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Friday, April 12, 2024

The Energy Crisis Is Pushing Solar Adoption—for Those Who Can Pay

When John Topham first thought about putting solar panels on his roof in north Wales, the numbers didn’t quite make sense. It was November 2021, and although energy bills in the UK had just risen by 12 percent, the money he’d save on his monthly bill wasn’t enough to justify the thousands of pounds it would cost to kit out his house with solar panels and battery storage. “At the time, we couldn’t get the finances to stack up,” says Topham, an aviation engineer.

But then the energy crisis really started to bite. In February 2022 the UK’s energy regulator announced that its cap on energy prices would rise by 54 percent, taking the average bill for home electricity and heating from £1,277 ($1,660) to £1,971 ($2,560) per year. Before prices started skyrocketing, Topham’s monthly bill was usually £104. After the hike he was facing payments of just under £300. “We looked at the tariff and thought, ‘Oh my God, we’re going to have to start trying to cut this back.’” He installed a smart meter and turned on each device in his home one at a time, measuring how much power each one drew. He kept reminding his children to turn off the TV and the lights.

The UK’s energy price cap is supposed to stop firms from charging too much for electricity and heating, but with soaring gas prices, many households find themselves in a situation similar to Topham's. An unusually chilly winter, high demand from Asia, and the war in Ukraine have quadrupled gas prices compared with this time last year. And although the UK’s electricity supply is much greener than it once was, around 35 percent of it is still generated by burning natural gas. Add to that the 85 percent of UK homes that are heated by gas and you’ve got an energy system that is extremely vulnerable to the vagaries of fossil fuels. Even after two price hikes in a row, a research briefing from the UK House of Commons warned that energy bills may go up by another 30 to 50 percent in October.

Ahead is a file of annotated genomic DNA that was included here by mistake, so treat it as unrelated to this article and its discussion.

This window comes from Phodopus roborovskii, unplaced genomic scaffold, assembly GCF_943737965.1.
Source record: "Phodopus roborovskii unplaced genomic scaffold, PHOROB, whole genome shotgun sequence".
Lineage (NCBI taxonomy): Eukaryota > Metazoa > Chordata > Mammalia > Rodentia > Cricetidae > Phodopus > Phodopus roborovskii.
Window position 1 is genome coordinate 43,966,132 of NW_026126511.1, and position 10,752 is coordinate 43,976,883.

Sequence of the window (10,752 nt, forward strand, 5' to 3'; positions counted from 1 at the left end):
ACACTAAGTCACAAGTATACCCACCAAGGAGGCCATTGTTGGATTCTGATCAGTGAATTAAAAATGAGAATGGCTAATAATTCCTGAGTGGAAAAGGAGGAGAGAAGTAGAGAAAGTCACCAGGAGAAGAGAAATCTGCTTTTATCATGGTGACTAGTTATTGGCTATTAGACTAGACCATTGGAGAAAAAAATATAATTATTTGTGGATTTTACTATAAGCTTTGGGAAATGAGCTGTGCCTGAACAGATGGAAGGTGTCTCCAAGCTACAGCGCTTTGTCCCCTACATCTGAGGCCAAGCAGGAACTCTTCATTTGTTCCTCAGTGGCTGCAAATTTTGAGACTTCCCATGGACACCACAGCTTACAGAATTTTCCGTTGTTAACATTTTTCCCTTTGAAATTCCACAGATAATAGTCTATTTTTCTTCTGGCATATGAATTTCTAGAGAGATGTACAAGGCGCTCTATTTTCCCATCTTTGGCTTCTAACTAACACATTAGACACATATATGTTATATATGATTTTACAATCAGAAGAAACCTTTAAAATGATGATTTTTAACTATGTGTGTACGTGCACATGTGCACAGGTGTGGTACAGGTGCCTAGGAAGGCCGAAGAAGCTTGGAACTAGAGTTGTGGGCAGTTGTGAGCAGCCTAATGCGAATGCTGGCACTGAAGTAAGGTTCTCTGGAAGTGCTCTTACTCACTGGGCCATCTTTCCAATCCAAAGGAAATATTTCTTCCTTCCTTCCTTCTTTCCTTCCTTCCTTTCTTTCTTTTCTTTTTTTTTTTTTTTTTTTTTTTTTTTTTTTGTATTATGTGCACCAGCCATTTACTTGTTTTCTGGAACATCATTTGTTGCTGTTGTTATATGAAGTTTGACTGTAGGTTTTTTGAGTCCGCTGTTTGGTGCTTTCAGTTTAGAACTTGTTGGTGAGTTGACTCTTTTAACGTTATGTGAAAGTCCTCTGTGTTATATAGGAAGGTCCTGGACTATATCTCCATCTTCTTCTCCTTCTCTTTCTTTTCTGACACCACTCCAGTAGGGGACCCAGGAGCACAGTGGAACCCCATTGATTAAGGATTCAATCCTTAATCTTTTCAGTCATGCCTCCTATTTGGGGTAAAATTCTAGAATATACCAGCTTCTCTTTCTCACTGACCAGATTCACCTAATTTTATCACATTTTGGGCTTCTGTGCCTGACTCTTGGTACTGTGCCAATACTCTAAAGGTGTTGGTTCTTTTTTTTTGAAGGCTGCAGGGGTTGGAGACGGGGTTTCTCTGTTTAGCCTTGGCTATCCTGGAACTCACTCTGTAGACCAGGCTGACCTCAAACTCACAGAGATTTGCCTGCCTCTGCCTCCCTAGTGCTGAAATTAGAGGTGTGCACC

The prospect of further price increases was enough to convince Topham that he needed to reduce his dependence on the electricity grid. In March he took the plunge and ordered three wall-mounted batteries and 20 solar panels—12 of them to be wired up directly and the other eight as backup in case he wanted more capacity later down the line. If the sun is shining, Topham’s solar panels generate enough electricity to power his household appliances and send excess energy to be stored in the wall-mounted batteries, which he draws on when demand and prices peak in the evening. Topham’s monthly electricity bill will still go up—all energy customers have to pay a daily charge no matter how much or little electricity they use—but he estimates that it’ll be about half what he’d be paying otherwise. “I was looking at immediately securing my energy finances,” Topham says.